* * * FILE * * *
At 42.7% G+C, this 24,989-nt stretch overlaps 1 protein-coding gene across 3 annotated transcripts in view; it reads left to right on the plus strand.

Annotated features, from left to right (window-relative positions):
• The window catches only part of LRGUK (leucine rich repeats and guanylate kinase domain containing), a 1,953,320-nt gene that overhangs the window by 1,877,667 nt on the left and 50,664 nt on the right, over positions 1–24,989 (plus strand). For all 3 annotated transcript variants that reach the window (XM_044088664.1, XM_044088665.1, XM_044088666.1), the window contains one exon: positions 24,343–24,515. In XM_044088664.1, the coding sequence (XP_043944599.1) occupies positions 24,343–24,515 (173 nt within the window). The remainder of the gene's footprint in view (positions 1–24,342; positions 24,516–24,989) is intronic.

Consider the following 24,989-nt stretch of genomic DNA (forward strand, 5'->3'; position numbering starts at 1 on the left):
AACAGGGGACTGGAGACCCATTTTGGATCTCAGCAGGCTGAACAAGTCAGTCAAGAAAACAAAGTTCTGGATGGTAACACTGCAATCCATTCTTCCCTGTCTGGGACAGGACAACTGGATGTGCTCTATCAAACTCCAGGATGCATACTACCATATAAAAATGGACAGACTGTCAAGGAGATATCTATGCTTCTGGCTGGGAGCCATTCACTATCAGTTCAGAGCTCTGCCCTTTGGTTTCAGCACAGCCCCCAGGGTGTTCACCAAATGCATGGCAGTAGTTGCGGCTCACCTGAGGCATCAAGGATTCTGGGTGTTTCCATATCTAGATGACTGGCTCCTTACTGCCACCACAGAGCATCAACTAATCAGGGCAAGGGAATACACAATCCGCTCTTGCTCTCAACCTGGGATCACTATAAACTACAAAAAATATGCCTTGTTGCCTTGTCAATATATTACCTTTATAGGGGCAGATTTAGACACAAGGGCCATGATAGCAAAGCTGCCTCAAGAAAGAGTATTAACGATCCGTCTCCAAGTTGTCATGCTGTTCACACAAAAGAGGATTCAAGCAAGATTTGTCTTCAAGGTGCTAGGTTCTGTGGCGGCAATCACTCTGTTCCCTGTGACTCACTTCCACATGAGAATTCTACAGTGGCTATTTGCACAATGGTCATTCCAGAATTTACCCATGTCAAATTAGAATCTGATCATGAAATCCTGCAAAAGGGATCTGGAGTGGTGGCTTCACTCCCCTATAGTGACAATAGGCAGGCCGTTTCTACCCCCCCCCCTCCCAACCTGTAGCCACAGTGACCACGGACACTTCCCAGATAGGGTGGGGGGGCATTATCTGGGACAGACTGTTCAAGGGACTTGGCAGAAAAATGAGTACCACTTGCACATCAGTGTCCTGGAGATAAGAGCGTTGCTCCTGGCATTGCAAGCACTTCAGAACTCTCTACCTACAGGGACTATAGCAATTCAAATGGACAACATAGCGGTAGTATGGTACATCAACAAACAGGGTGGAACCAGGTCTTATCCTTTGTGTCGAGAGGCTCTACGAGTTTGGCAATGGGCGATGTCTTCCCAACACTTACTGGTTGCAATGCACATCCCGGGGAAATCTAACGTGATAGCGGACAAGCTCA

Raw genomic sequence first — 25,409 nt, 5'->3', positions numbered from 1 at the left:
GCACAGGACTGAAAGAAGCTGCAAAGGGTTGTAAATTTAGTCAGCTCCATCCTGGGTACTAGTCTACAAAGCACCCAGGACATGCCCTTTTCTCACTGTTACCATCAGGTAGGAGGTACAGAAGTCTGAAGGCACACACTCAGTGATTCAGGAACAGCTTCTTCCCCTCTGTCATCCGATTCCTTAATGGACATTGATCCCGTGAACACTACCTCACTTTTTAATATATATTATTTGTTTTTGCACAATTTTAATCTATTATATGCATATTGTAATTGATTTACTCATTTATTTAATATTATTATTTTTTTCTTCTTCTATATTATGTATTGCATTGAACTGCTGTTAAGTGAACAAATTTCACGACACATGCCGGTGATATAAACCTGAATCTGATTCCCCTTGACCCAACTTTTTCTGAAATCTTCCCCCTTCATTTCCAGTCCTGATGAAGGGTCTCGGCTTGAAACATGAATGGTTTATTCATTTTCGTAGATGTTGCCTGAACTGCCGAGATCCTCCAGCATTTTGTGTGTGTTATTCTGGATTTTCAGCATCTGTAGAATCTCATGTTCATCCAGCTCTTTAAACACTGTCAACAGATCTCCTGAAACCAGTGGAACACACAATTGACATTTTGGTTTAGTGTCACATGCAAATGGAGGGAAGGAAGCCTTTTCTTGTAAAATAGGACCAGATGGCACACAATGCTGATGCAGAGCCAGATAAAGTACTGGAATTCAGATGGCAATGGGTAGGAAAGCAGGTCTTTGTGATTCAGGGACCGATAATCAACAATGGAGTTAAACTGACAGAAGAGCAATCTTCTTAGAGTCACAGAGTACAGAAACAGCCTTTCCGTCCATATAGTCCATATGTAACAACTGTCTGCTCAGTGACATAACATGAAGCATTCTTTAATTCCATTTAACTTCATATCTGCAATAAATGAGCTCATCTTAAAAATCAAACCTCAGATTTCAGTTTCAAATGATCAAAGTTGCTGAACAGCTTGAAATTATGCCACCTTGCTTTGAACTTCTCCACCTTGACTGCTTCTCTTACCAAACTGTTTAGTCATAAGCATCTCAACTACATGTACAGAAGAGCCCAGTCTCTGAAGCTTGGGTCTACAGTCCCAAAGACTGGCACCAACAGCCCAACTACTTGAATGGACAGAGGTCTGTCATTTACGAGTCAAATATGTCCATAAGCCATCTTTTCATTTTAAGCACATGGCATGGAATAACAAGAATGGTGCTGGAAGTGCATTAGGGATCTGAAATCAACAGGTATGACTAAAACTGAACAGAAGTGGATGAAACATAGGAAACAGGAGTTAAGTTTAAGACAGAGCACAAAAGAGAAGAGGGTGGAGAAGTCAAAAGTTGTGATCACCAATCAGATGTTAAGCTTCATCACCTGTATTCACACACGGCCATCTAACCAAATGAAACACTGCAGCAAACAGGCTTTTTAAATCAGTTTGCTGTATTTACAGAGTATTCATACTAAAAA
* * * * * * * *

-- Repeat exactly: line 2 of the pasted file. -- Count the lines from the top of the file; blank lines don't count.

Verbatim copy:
Annotated features, from left to right (window-relative positions):